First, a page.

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Turning creek weeds into compost in the Lower Burdekin


Project lead





On-ground work

Case study type


Funding source

Evolution Mining

Funding amount


In-kind contribution


Start date

1 July 2017

End date

30 December 2018


Freshwater wetlands in North Queensland's Lower Burdekin region provide critical wildlife habitat. Invasive weeds in the area, if left unmanaged, choke these wetlands and reduce water quality to the Great Barrier Reef.

The project is focused on a major weed infestation at Kalamia Creek, near Ayr. The aim is not only to remove the weeds, but also to turn them into a compost to improve soil health and boost local agriculture.

To compost the weeds a permit to transport declared plant material was obtained from Biosecurity Queensland. To reduce the impact of spreading declared weeds and pathogens, the approved permit required the project team to comply with Australian Standards using best practice composting techniques. The project team was required to:
  • Ensure the windrows maintained a temperature of 55 degrees plus for over one week then turn and repeat the process.
  • Conduct weed seed germination trials on the composted material.
  • The Australian Standards align with our desktop investigation in composting techniques, weed seed and pathogen treatment. To comply with the standards the landholder monitored the temperatures of the piles. The compost  sampled weekly for a month and on each occasion the temperature was recorded at over 60 degrees. Seed germination trials were conducted at the Lower Burdekin Landcare nursery.


Produce a beneficial bi-product of weed control activities.  The project has the potential to reduce nutrient run-off from agricultural sites.

The end-goal is to turn the compost into a marketable product to help recover some weed control costs.


There has been three minor challenges. Firstly, pieces of metal (e.g. old rubbish dumped in the area) were being found in the initial pile of the compost which was causing damage to the farmers compost turner. To minimise the impact, the project team bought the farmer a metal detector. The farmer now sweeps the metal detector over the windrows before each turn. If a signal is received, he manually digs into the pile and locates the object. Secondly, the grazier whose property is used to stack the weed material had concerns about potential loss of productive ground and grass cover due to the weed piles and machinery tracks. Access to this property is critical to the success of the project so the project team and the grazier discussed the issues and identified solutions. The outcome was that NQ Dry Tropics provided fencing materials so the grazier could expand his grazing area into a previously unused area.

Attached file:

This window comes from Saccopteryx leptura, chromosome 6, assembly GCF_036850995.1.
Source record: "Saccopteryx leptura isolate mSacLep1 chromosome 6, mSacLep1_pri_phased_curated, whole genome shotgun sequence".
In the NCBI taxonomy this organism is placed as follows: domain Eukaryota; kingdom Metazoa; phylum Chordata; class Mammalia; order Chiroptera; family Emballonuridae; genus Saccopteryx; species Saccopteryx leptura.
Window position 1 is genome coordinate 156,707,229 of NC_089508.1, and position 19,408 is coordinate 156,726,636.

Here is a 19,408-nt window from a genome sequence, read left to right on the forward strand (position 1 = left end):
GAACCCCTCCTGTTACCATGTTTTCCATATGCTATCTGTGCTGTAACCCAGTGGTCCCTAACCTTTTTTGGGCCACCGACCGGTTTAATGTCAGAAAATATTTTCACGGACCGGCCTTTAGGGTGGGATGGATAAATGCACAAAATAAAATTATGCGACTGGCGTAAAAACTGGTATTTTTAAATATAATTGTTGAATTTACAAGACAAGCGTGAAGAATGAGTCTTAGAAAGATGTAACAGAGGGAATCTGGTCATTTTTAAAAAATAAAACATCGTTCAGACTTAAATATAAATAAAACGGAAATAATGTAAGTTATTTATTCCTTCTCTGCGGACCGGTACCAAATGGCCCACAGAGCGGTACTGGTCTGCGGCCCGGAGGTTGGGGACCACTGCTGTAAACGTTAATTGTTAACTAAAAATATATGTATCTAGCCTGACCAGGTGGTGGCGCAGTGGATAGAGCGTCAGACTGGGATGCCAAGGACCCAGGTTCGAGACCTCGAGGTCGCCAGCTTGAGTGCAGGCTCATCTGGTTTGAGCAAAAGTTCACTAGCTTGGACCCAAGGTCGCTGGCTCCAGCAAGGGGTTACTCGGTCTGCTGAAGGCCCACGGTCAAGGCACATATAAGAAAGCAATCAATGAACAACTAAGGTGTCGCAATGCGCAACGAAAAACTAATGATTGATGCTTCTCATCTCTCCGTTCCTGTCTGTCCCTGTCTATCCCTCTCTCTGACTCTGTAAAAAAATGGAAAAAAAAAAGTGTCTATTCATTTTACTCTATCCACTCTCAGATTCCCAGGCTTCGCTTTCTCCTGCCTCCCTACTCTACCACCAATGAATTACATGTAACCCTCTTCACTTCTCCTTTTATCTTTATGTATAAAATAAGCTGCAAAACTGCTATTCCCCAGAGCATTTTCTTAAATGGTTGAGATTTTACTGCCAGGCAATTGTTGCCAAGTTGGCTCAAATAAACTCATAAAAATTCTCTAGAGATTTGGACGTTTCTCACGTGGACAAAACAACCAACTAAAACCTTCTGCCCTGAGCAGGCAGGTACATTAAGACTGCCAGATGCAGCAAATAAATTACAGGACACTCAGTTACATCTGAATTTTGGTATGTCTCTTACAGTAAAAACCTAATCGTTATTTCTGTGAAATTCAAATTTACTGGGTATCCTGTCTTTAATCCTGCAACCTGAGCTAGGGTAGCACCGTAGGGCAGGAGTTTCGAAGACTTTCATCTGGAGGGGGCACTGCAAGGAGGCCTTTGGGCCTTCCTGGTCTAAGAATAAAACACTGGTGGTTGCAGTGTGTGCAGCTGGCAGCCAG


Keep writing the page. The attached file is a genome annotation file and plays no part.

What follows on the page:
Thirdly, there is more plant material on the banks than can fit into the composting area. The two possible solutions for this is to either leave it insitu and load it when space becomes available or adapt the composting methods from the current aerobic composting technique to anaerobic. To do this, the project team has been discussing options with a “no turn” composting expert. This solution, if successful, may result in the reduction in loading time, labour and expenses.

Reference ID


Last updated: 2 July 2019

This page should be cited as:

Department of Environment, Science and Innovation, Queensland (2019) Turning creek weeds into compost in the Lower Burdekin, WetlandInfo website, accessed 18 March 2024. Available at:

Queensland Government
WetlandInfo   —   Department of Environment, Science and Innovation